Presently stories abound about haunted houses, castles, cars, collector items etc, but for me, the real question lies in how did this come about, and if there is really a way to truly release the agony, torment and terror of incidents that produced this haunting, whether intelligent or residual.
Some desperate measures taken, especially when the haunting takes place in a structure, is to burn it down, however I don't think that really does the trick, because I believe that the spirits of those who experienced moments so extreme that they are trapped there even after the death of their physical bodies, do not recognize the purifying effect hoped for by those of us still in the material plane.
Read Kristal Hawkin's narrative describing just such an event titled Keddie Resort, Calif: The Unsolved Nightmare in Cabin 28, and tell me what you think, and if this story describes what many times has happened, unrecognized and unknown for years in other places around the world. Long after witnesses and family have passed away, and stories in newspapers or books are buried and forgotten, those that stumble upon these places will wonder how it became cursed.
Basis for the 2008 film The Strangers
On the morning of April 12, 1981, 14-year old Sheila Sharp left a next-door sleepover and returned to Cabin 28 at the popular Keddie Resort, where her family had been living for the past two months. What she found there would cast a permanent shadow over this bucolic vacation spot in the northern Sierra Nevada of California. The walls and furniture had been destroyed and were covered with blood. Amid the chaos were the bound, mutilated and nearly unrecognizable bodies of her mother Glenna Susan "Sue" Sharp, 36, her brother John, 16, and his friend Dana Wingate, 17. Her sister Tina, 13 was missing; three younger children, her two other brothers and their friend, were unharmed in another room.
John Sharp and Dana Wingate had hitchhiked to Keddie from Quincy, Calif., the night before, possibly after a party. Either awaiting them, accompanying them, or soon to follow them were the killers, who used duct tape and electrical wire to truss Sue, John and Dana Wingate, as well as Tina Sharp. Then, over the course of ten hours, the killers brutally attacked the group—and their surroundings—with steak knives and a claw hammer. The next cabin was a mere 15 feet away, but neighbors and passersby didn't hear a thing.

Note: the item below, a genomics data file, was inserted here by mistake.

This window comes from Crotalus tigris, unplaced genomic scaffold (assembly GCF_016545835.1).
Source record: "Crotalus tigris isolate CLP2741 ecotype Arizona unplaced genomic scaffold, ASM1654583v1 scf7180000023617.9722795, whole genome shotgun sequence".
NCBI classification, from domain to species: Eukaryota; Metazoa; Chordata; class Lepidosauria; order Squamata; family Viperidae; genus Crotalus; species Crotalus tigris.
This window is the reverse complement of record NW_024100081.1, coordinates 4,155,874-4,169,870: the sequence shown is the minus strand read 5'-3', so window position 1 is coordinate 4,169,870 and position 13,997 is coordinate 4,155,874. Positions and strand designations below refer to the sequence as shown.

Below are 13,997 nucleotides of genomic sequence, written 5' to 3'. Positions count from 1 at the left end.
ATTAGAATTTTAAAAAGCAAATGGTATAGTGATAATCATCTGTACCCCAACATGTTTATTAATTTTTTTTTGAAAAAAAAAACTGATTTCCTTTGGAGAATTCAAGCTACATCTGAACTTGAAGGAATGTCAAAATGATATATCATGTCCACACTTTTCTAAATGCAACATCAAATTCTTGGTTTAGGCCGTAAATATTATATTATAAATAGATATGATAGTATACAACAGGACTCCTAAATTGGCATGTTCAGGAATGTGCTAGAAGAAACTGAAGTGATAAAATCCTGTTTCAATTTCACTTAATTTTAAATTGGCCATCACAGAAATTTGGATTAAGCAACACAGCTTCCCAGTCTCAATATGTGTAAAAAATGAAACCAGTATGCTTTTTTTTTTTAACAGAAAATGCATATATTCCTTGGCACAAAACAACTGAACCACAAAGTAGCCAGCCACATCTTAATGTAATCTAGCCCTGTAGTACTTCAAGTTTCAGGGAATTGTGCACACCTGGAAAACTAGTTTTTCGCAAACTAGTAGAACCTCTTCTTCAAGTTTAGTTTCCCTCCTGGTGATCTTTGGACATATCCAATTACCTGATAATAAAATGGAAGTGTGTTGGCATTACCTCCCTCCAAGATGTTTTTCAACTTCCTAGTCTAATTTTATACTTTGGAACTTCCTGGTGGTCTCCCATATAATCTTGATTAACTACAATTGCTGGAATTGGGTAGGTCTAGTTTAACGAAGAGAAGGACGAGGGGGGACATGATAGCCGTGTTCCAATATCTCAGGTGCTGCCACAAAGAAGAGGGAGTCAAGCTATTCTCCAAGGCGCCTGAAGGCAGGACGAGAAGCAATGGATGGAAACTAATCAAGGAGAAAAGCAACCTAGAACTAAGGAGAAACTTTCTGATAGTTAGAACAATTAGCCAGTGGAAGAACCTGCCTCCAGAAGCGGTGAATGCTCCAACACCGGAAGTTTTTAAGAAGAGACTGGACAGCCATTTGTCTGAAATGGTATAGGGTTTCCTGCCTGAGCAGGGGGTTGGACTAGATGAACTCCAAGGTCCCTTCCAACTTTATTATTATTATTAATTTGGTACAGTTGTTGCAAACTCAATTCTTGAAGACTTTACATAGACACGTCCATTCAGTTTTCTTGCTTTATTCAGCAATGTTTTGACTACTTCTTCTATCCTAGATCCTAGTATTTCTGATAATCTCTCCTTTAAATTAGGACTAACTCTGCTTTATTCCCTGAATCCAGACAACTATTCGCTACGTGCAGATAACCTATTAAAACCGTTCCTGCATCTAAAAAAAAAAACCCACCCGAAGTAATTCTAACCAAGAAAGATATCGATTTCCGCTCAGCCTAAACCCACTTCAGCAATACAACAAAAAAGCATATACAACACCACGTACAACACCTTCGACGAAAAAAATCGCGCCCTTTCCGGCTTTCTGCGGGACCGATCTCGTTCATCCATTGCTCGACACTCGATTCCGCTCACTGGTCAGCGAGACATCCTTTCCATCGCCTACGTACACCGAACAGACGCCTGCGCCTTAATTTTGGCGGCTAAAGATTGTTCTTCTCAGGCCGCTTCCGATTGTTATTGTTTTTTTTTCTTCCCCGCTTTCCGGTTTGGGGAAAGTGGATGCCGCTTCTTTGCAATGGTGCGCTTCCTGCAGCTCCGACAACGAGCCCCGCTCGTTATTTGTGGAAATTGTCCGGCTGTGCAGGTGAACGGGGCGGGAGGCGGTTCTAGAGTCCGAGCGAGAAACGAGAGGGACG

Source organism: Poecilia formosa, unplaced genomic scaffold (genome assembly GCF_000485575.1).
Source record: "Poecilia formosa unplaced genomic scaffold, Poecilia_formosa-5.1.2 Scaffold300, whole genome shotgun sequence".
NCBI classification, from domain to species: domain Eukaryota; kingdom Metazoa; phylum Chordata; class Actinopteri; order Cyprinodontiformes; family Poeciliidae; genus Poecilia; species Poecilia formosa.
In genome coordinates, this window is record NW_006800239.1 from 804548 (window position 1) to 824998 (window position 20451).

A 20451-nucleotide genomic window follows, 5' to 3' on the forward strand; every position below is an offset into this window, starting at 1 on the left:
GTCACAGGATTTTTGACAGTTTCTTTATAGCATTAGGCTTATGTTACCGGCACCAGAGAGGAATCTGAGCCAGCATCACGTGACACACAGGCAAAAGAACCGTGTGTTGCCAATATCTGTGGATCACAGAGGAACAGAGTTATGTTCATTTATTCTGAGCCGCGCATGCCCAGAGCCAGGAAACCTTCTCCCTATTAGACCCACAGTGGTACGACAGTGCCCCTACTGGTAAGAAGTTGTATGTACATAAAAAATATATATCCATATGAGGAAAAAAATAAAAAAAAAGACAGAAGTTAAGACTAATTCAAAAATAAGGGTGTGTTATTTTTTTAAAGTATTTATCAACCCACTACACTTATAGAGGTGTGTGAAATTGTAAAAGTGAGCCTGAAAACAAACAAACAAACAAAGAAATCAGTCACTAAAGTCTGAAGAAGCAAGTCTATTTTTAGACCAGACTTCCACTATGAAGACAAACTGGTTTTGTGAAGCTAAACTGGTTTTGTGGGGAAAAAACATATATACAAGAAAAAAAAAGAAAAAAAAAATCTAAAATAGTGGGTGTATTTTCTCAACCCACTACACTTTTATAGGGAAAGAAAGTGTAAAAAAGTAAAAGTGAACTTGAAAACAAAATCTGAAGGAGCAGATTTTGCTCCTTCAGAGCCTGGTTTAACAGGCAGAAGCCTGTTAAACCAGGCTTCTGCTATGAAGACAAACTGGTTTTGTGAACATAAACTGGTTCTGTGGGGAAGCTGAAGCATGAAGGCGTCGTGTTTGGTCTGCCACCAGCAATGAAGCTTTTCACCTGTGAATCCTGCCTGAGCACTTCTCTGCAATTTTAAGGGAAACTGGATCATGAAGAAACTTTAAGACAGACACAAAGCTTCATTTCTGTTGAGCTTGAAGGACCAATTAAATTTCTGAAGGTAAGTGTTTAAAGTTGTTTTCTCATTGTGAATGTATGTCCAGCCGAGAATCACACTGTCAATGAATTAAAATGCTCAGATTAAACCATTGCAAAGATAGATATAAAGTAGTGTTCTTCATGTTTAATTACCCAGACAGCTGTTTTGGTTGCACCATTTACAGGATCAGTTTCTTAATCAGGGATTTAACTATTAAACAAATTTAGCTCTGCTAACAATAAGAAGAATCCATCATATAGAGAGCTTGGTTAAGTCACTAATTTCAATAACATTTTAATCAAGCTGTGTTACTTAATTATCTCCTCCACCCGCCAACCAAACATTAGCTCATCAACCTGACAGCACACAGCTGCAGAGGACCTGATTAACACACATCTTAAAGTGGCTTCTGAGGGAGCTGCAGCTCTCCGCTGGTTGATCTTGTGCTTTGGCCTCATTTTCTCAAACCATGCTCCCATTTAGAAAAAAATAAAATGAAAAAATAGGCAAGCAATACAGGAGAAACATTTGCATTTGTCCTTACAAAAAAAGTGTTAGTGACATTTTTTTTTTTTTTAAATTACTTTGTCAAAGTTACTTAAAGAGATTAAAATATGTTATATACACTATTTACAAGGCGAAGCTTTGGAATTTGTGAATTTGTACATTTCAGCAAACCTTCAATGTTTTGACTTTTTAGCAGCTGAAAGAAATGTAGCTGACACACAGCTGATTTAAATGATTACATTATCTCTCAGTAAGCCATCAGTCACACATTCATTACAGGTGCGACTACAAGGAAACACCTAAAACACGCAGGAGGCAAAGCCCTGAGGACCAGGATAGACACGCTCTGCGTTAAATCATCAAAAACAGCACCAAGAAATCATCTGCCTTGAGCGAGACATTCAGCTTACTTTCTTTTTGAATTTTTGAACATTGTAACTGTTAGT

Tina Sharp wasn't there when police arrived, but subsequent investigation showed that she had been there part of the night. The friend who'd been in the other room was able to convince police that Tina had indeed been there, and helped them determine that there had been two assailants and put together sketches of the pair. The killers were never caught. Some think the neighbors who'd invited Susan Sharp to a bar that night (she declined) were involved—the list of accusers at one time included one of the men's own wife. Other locals whisper about Satanic worship; yet others suggest there was a drug connection, either through the two young men or in a case of mistaken identity.
In a gruesome coda, Tina's head was found three years later near a waterfall fifty miles down the hill. The case has never been solved.
The once-welcoming Keddie Cabins would subsequently fall into disrepair. Longtime owner, Gary Mollath, tried to sell the place and renovated it, but the tragedy made the once-beautiful place unattractive. After a period of decay and infestation by squatters, he again rented some of the cabins, but Cabin 28 remained empty, becoming the object of rumors of hauntings. Locals say they've heard moans and the sound of slamming doors from the abandoned building and seen shadowy figures. Mollath's stepdaughter recounts once seeing the word "no" scrawled on the house's door, with a pitchfork propped beside it—the next day, both the writing and the tool were gone. In 2004, Mollath razed Cabin 28.
Annette Martin, a psychic in nearby Campbell, warns that victims of violent, unsolved crimes may stick around because their traumatized spirits don't understand that they're dead. She maintains that this mysterious "no" was the victims' continuing cry against their assailants—and that simply razing a building won't quiet its ghosts.
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